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Trump, working with Ivanka, to push expanded apprenticeship programs

19 June 2017

"The National Restaurant Association Educational Foundation has already begun creating and implementing our apprenticeship program and with today's Executive Order we will have even more opportunities to help employees in the hospitality industry move up the ladder for fulfilling and rewarding careers", stated Dawn Sweeney, NRA president and chief executive.

The administration did not mention any new money Thursday, but sources said it plans to announce an allocation of up to $200 million, which would be more than double the $90 million for apprenticeships in this year's federal budget.

Programs must lead to an associate, bachelor's, professional, or graduate degree, last for at least two years and provide full credit toward a bachelor's degree, or last at least one academic year and culminate in a certificate or other "nondegree recognized credential" that "prepares students for gainful employment in a recognized occupation".

He signed executive orders that loosen federal restrictions on job-training programs and encourage partnerships between business and colleges to train young workers for a vast array of jobs that employers struggle to fill.

Trump is ordering a review of the existing 43 workforce-development programs, which sprawl across 13 federal agencies and spend $16.7 billion annually.

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During a White House press briefing held earlier in the week, Labor Secretary Alex Acosta touted apprenticeships, commenting, "the private-private partnership where businesses come together with educational institutions to actually focus on demand-driven education, to focus education on the skills that business is demanding has worked in other sectors and can work throughout the economy".

U.S. President Donald Trump signs an executive order at the White House in Washington, U.S. June 15, 2017.

Companies have long complained that they can't find trained people to fill highly technical jobs, and apprenticeship programs have sprung up around the country. "But the Department of Labor still sits over and above it and still adjudicates it at the end of the day".

Trump seems to be sending some mixed signals when it comes to job training.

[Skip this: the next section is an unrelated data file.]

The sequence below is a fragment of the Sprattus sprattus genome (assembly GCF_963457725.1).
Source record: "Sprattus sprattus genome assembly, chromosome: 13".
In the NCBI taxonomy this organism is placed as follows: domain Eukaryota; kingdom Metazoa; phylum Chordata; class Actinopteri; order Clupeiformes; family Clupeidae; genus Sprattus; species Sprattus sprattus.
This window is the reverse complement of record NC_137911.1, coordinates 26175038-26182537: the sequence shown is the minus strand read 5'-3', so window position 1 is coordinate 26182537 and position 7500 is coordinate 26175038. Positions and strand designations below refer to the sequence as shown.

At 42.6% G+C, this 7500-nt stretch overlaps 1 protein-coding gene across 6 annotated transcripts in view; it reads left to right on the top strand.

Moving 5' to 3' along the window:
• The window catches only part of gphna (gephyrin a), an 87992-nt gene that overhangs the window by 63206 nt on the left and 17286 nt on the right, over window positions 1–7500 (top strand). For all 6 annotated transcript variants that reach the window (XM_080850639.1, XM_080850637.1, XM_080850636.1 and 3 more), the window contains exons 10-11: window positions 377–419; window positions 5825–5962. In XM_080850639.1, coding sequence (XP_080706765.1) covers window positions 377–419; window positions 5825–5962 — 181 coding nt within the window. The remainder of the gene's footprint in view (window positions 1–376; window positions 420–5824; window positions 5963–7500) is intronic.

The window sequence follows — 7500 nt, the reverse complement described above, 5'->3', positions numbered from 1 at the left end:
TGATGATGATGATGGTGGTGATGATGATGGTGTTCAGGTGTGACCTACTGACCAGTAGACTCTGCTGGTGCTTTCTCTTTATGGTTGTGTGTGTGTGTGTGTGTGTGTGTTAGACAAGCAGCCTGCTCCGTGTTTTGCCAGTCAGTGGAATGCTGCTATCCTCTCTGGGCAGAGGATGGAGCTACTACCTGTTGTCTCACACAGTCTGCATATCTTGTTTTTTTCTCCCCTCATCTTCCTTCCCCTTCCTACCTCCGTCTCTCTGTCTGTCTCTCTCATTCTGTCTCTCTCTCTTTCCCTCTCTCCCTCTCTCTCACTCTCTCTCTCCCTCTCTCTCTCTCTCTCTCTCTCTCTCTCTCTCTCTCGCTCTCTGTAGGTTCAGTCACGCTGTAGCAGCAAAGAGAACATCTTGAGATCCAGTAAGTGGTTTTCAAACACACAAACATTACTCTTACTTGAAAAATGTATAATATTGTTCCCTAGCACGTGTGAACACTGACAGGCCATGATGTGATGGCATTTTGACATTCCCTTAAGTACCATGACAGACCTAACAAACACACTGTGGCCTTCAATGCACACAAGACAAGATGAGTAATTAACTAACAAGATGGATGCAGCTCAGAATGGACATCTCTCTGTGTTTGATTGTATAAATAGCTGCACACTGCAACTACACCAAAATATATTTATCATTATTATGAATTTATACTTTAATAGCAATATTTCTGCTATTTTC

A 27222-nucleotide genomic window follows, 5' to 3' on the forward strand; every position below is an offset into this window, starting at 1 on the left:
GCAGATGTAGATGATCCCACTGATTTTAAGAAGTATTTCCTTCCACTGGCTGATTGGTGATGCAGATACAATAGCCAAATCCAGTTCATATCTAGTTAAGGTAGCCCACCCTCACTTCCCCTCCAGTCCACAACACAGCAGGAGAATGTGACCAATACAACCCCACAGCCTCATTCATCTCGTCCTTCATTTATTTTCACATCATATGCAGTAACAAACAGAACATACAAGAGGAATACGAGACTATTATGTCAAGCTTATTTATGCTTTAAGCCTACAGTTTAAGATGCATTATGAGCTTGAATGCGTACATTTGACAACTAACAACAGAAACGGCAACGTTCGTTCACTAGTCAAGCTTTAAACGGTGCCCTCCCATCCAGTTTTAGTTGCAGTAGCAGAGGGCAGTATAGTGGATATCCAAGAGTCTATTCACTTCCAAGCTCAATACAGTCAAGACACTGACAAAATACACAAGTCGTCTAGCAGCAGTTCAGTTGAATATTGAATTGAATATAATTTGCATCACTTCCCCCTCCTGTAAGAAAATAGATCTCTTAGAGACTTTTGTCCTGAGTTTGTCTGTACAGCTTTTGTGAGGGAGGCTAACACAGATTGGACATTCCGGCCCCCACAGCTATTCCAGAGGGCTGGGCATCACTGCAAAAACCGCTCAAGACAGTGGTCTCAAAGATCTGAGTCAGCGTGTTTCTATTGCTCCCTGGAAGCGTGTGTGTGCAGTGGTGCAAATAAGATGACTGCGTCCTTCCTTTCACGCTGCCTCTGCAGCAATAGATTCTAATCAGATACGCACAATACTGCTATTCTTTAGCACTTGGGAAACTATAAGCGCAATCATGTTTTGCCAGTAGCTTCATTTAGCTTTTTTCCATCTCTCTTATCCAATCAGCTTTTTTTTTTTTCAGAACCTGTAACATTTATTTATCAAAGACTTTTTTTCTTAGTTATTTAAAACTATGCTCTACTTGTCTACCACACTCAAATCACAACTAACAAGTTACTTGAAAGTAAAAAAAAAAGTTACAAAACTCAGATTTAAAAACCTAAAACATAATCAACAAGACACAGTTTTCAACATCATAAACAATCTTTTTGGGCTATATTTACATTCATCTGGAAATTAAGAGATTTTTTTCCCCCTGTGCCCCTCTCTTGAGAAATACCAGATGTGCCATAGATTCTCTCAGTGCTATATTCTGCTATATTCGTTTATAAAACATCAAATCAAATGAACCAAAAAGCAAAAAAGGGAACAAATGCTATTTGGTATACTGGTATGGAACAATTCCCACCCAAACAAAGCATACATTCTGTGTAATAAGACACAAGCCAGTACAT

While the funding is now limited to about $1,000 per apprentice, Gifford says increased funding and less cumbersome regulations for employers will likely increase utilization of apprenticeships by making it more attractive to employers. "A November 2016 report by former President Barack Obama's Commerce Department found that "apprenticeships are not fully understood in the United States, especially" by employers, who tend to use apprentices for a few, hard-to-fill positions" but not as widely as they could. Amazon (AMZN), which now offers a "career-choice" training program, expects its level of participants to double by the year 2020, according to Dave Clarke, the company's SVP of Worldwide Operations.

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Trump's top aides have made it clear that he envisions a far wider reach for apprenticeships than now exists. Apprenticeships are available across a variety of disciplines, but are most common in the construction, manufacturing, public administration and transportation industries. But some Democrats and Obama administration DOL officials criticized the order for ceding too much control to companies without the traditional degree of government oversight.

"Right now we do have a pretty complicated system; it's uneven", Robert Lerman, an Urban Institute fellow who researches apprenticeship, told Bloomberg BNA.

Another complication: only about half of apprentices finish their multi-year programs.

As of previous year, 505,000 people held apprenticeships in the US, according to Department of Labor data.

Trump's resume includes the hit television show, "The Apprentice". And we know how that turned out.

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